1. Bali, Indonesia:  Some friends of mine recently made the trip (Beth and Vic, you need to get your photos up if I’m going to link to your blog!) and declared it as glorious as everyone (including Eat Pray Love) makes it out to be.  Getting here, unfortunately, looked rather expensive the last time my husband and I googled flights from China, but we will try again!
  2. Italy:  My husband and I honeymooned in Southern Spain, and would love to go back (see number 8), but lately I’ve been thinking Italian- food, wine, and countryside that is.  The friend who’s as much responsible for this list as I am recently made it to Positano, and found it her favorite city, of the 9 European cities she and her boyfriend visited in 28 days.  May just have to check it out myself.
  3. Cuba:  Okay, this may be a bit far-fetched at the moment (have to find a legal way in and all), but the Anthony Bourdain episode was too good to pass up.  The architecture, colors, and flavors in Cuba remind me of my beloved Puerto Rico, that, and their Spanish may be the next hardest to understand!  Do I smell a challenge?  I’m in!
  4. Singapore:  This one will have to wait until my husband and I are not on such a strict budget, as I hear Singapore is a comparable pricey, cosmopolitan, Asian city to Hong Kong.  And yet, the meshing of Asian culture there lures, as well as its beautiful views.
  5. Thailand & Cambodia:  Now these are more our speed, and our budget, for the moment.  Friends of ours went onto Thailand and Cambodia after Vietnam and Laos, and you can check out some of their photos on Ben’s photo blog.  Their recommendation: spend your time in Siem Reap- unspoiled, scenic, and haunting.
  6. Romania:  Speaking of recommendations from friends, these same world travelers recommend Eastern Europe (but it wouldn’t really be fair or practical to list an entire region, would it?), particularly Romania.  As a gymnastics lover, I’ve been curious about the Cold War, comback-kid, castles-laden land for decades.
  7. Argentina:  I hear the architecture of Argentina (Buenos Aires) is partly European, and wonderfully South American, the men are gorgeous (just looking!), the accent lovely, and the climate, fantastically diverse.  My brother-in-law touts it as a great location for back-country skiing, but I’ll probably stick to sampling the fabulous wine (tried this Catena Malbec recently and loved it), thank you very much.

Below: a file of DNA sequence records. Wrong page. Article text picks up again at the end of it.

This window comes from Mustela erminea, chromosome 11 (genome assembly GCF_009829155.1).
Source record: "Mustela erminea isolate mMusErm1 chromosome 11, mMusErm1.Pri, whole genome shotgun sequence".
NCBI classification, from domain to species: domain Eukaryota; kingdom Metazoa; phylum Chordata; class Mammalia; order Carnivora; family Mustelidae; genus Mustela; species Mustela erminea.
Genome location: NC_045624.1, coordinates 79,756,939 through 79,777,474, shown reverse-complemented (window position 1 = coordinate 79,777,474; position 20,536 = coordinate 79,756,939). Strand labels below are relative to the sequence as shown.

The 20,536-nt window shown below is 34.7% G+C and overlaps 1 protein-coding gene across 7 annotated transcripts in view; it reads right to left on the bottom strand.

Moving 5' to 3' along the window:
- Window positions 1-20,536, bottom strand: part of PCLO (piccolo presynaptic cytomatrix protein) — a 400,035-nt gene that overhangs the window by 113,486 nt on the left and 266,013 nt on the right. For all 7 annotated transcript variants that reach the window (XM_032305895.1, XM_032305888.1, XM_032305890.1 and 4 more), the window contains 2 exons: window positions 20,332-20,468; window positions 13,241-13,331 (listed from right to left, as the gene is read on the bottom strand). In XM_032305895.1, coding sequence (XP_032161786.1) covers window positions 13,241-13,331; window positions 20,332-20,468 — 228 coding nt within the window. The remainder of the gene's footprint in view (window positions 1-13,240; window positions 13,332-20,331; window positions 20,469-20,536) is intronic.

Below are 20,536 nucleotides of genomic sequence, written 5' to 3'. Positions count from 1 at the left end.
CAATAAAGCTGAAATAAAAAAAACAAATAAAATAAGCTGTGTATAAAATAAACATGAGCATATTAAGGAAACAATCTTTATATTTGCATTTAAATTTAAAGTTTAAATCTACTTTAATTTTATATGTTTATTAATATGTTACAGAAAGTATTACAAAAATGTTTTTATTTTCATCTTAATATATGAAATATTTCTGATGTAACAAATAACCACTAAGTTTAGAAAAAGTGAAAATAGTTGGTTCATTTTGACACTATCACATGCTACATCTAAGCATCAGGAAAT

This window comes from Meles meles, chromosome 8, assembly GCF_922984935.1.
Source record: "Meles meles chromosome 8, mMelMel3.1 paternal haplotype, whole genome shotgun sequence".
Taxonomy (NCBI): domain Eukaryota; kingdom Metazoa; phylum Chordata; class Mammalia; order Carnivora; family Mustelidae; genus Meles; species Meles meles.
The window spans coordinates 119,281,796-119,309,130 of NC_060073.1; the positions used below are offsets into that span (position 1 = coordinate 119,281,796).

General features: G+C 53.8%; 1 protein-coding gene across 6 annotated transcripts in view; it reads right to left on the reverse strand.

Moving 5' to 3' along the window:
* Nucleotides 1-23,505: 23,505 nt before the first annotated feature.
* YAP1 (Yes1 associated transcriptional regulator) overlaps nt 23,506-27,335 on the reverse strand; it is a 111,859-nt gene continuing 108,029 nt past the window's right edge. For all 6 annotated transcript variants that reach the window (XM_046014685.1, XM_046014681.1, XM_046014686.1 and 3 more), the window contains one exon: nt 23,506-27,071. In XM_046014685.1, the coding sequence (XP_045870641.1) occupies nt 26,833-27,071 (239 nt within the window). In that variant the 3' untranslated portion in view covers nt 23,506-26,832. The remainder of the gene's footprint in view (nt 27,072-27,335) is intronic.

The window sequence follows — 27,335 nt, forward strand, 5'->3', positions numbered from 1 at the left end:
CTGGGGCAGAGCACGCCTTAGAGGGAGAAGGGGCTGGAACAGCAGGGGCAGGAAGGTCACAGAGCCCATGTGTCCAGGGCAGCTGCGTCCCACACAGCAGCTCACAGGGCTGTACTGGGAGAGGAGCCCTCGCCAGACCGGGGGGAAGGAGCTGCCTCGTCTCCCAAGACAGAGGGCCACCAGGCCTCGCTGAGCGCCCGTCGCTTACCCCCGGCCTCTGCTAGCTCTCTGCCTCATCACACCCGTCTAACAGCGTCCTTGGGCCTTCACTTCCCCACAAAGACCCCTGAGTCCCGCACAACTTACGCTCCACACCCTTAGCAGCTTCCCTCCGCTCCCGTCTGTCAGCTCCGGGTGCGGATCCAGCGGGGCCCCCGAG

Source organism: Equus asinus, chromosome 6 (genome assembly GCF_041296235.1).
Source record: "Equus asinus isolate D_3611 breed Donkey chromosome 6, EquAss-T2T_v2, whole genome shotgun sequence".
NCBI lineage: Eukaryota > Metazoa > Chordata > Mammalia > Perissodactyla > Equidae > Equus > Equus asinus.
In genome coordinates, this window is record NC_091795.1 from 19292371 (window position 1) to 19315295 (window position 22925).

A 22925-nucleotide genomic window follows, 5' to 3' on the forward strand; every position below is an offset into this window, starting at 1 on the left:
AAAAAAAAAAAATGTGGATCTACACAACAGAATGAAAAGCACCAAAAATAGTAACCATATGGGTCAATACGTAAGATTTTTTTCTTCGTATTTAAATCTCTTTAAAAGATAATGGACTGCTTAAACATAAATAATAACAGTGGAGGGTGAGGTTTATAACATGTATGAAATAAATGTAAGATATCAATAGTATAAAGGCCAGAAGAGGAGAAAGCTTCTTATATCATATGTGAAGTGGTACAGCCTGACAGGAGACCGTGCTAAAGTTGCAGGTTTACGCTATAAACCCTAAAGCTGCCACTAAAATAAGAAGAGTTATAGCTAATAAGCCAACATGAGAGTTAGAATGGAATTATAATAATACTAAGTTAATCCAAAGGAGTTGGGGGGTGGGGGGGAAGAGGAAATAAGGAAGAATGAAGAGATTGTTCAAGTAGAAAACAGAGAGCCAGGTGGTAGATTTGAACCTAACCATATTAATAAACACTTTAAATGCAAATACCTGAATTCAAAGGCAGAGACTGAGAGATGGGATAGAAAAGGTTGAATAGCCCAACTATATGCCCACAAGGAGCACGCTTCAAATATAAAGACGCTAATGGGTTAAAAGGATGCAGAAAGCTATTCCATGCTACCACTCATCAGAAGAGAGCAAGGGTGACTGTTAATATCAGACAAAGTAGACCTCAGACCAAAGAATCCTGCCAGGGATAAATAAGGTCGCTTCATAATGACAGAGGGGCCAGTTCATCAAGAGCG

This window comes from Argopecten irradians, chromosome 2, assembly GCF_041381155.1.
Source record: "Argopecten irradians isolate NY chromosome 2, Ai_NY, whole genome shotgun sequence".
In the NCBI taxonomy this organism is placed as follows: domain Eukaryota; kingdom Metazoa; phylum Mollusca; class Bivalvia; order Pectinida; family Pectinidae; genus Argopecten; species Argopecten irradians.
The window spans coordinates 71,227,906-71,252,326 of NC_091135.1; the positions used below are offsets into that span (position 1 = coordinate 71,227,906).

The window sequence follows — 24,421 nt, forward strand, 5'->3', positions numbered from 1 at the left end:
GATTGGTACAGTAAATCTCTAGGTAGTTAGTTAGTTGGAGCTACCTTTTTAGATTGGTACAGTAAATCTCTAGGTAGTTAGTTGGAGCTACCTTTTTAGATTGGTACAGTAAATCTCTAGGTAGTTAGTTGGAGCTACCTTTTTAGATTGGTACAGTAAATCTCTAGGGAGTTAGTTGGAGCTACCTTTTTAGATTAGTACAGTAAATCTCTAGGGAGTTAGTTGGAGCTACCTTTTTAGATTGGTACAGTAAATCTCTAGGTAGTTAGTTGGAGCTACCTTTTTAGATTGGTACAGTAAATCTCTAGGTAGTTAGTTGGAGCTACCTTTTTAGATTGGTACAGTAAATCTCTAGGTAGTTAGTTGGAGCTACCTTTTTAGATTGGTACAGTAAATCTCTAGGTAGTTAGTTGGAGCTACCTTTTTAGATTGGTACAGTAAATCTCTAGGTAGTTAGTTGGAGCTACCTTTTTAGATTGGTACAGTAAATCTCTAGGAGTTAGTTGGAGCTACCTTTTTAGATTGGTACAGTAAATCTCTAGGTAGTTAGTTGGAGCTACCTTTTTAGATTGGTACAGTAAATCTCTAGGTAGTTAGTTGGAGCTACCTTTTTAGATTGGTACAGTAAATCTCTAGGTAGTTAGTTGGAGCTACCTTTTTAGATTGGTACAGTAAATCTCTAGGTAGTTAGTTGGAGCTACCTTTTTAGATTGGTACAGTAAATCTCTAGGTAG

8. Spain:  We can’t wait to go back!  My husband and I enjoyed our honeymoon in Andalucia (Malaga, Granada, Cordoba, and Sevilla), the only regrets being not enough time, and we didn’t make it north to cities like Madrid and Barcelona.  Oh, to have a month in Spain, now that we know what to eat (tapas tapas tapas) and what not to (um, too much mayonnaise), as well as where we’d want to spend our time (Granada!).
  9. Turkey & Greece:  I recently asked a well-traveled older friend of mine, where some of his favorite trips had been to, and he picked Turkey for its religious pluralism, and fascinating mix of historic and modern.  We had a similar appreciation for the history of Spain, and I’ve tacked on Greece here, because the islands, the blue of the sea, and the white of the cities, just looks too beautiful to miss!
  10. Australia:  Within range of China, Australia looks like it has so much to offer in terms of climate, nature, and people (we love our Aussie friends here in China!).
Well…what’s on your list??

Experiences of the Sacred

I’ve been in conversation with a number of friends lately about the spiritual life and our in/ability to discern who is God and how God is active in our lives.  An older acquaintance recently mentioned his inability to discern God’s movement earlier in his life, but the present conviction that looking back God was guiding him all along.  This is a very familiar experience for me of God–the overwhelming feeling of blessing and smallness, when I can step back and see God’s plans despite feeling as though I might have been alone at times along the way.

Another conversation led me to feeling that experiences of God often have to do with feeling a sense of deep connection with human beings, or an experience of deep disconnect.  The first seems obvious, while the second is less so.  For instance, the experience of being in the Philippines last February is still unnerving for me, because I was confronted with my own privilege, as I tried to relax and vacation in comfort, while others around me lived in supreme poverty.  The persistent nagging of those images, that experience, though, I also think is God.

God doesn’t introduce disconnection with other human beings into our lives for sinister or evil purposes, but yet that evil exists in God’s world, and to experience it is to know the challenge that God has put forth for us to work for greater justice, peace, and connection among human beings and with God.

It is refreshing for me to marvel that our God does not merely provide reassurance but disturbance.  God disturbs our worlds when they become too much our own, havens we have put up to shield ourselves from the goodness of fellowship with others who are different from us, and yet wholly created in the image of God.  God disturbs our worlds when they prevent us from growing in humility, faithfulness, and goodness.  God disturbs our worlds to be closer to us, and because God truly knows our needs.

How have you experienced God in the past or in the present?  How does God disturb your world, how does God know you as no one else does, and how have you experienced the grace of God through connection with others?